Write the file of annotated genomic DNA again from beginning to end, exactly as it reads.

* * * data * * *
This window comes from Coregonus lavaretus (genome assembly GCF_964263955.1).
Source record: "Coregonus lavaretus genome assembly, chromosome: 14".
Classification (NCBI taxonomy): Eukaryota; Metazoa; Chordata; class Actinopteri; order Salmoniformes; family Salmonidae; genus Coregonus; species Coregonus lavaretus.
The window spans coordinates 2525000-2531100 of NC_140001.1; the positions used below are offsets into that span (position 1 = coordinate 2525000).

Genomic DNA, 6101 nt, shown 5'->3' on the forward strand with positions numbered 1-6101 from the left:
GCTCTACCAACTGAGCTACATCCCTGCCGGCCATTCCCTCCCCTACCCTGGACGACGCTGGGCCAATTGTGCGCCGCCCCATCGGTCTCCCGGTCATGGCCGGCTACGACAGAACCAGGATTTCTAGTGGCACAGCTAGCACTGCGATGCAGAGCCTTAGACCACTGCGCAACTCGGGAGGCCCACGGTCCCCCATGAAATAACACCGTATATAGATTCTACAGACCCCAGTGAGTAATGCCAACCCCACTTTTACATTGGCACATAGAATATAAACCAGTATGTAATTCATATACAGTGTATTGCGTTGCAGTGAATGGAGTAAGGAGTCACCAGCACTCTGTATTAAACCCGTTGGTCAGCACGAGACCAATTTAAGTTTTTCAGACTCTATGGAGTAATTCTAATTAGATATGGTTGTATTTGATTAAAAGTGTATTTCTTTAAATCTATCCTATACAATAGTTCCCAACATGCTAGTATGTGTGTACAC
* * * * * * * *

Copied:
This window comes from Coregonus lavaretus (genome assembly GCF_964263955.1).
Source record: "Coregonus lavaretus genome assembly, chromosome: 14".
Classification (NCBI taxonomy): Eukaryota; Metazoa; Chordata; class Actinopteri; order Salmoniformes; family Salmonidae; genus Coregonus; species Coregonus lavaretus.
The window spans coordinates 2525000-2531100 of NC_140001.1; the positions used below are offsets into that span (position 1 = coordinate 2525000).

Genomic DNA, 6101 nt, shown 5'->3' on the forward strand with positions numbered 1-6101 from the left:
GCTCTACCAACTGAGCTACATCCCTGCCGGCCATTCCCTCCCCTACCCTGGACGACGCTGGGCCAATTGTGCGCCGCCCCATCGGTCTCCCGGTCATGGCCGGCTACGACAGAACCAGGATTTCTAGTGGCACAGCTAGCACTGCGATGCAGAGCCTTAGACCACTGCGCAACTCGGGAGGCCCACGGTCCCCCATGAAATAACACCGTATATAGATTCTACAGACCCCAGTGAGTAATGCCAACCCCACTTTTACATTGGCACATAGAATATAAACCAGTATGTAATTCATATACAGTGTATTGCGTTGCAGTGAATGGAGTAAGGAGTCACCAGCACTCTGTATTAAACCCGTTGGTCAGCACGAGACCAATTTAAGTTTTTCAGACTCTATGGAGTAATTCTAATTAGATATGGTTGTATTTGATTAAAAGTGTATTTCTTTAAATCTATCCTATACAATAGTTCCCAACATGCTAGTATGTGTGTACAC